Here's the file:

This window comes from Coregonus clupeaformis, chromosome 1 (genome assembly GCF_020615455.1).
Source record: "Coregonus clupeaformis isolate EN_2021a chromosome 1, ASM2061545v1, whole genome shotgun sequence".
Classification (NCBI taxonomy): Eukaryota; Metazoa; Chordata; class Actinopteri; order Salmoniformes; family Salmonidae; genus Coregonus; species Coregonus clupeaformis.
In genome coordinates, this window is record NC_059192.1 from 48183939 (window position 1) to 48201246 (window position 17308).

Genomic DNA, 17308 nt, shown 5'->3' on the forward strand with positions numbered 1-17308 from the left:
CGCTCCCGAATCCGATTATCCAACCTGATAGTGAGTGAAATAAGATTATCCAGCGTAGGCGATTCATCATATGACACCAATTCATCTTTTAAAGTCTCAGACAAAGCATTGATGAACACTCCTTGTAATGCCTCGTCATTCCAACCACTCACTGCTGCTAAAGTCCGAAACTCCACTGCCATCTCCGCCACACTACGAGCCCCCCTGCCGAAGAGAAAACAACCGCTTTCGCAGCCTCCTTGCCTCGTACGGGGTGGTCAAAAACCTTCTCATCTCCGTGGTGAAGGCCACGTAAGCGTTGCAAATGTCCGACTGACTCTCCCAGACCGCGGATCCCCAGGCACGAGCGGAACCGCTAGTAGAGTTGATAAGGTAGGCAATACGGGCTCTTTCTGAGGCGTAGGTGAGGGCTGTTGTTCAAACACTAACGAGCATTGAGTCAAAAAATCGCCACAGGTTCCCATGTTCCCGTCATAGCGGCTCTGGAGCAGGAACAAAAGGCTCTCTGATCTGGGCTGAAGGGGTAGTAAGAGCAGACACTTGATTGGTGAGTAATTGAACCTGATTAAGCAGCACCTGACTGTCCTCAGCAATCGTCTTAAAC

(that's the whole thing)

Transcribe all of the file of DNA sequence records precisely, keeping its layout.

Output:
This window comes from Coregonus clupeaformis, chromosome 1 (genome assembly GCF_020615455.1).
Source record: "Coregonus clupeaformis isolate EN_2021a chromosome 1, ASM2061545v1, whole genome shotgun sequence".
Classification (NCBI taxonomy): Eukaryota; Metazoa; Chordata; class Actinopteri; order Salmoniformes; family Salmonidae; genus Coregonus; species Coregonus clupeaformis.
In genome coordinates, this window is record NC_059192.1 from 48183939 (window position 1) to 48201246 (window position 17308).

Genomic DNA, 17308 nt, shown 5'->3' on the forward strand with positions numbered 1-17308 from the left:
CGCTCCCGAATCCGATTATCCAACCTGATAGTGAGTGAAATAAGATTATCCAGCGTAGGCGATTCATCATATGACACCAATTCATCTTTTAAAGTCTCAGACAAAGCATTGATGAACACTCCTTGTAATGCCTCGTCATTCCAACCACTCACTGCTGCTAAAGTCCGAAACTCCACTGCCATCTCCGCCACACTACGAGCCCCCCTGCCGAAGAGAAAACAACCGCTTTCGCAGCCTCCTTGCCTCGTACGGGGTGGTCAAAAACCTTCTCATCTCCGTGGTGAAGGCCACGTAAGCGTTGCAAATGTCCGACTGACTCTCCCAGACCGCGGATCCCCAGGCACGAGCGGAACCGCTAGTAGAGTTGATAAGGTAGGCAATACGGGCTCTTTCTGAGGCGTAGGTGAGGGCTGTTGTTCAAACACTAACGAGCATTGAGTCAAAAAATCGCCACAGGTTCCCATGTTCCCGTCATAGCGGCTCTGGAGCAGGAACAAAAGGCTCTCTGATCTGGGCTGAAGGGGTAGTAAGAGCAGACACTTGATTGGTGAGTAATTGAACCTGATTAAGCAGCACCTGACTGTCCTCAGCAATCGTCTTAAAC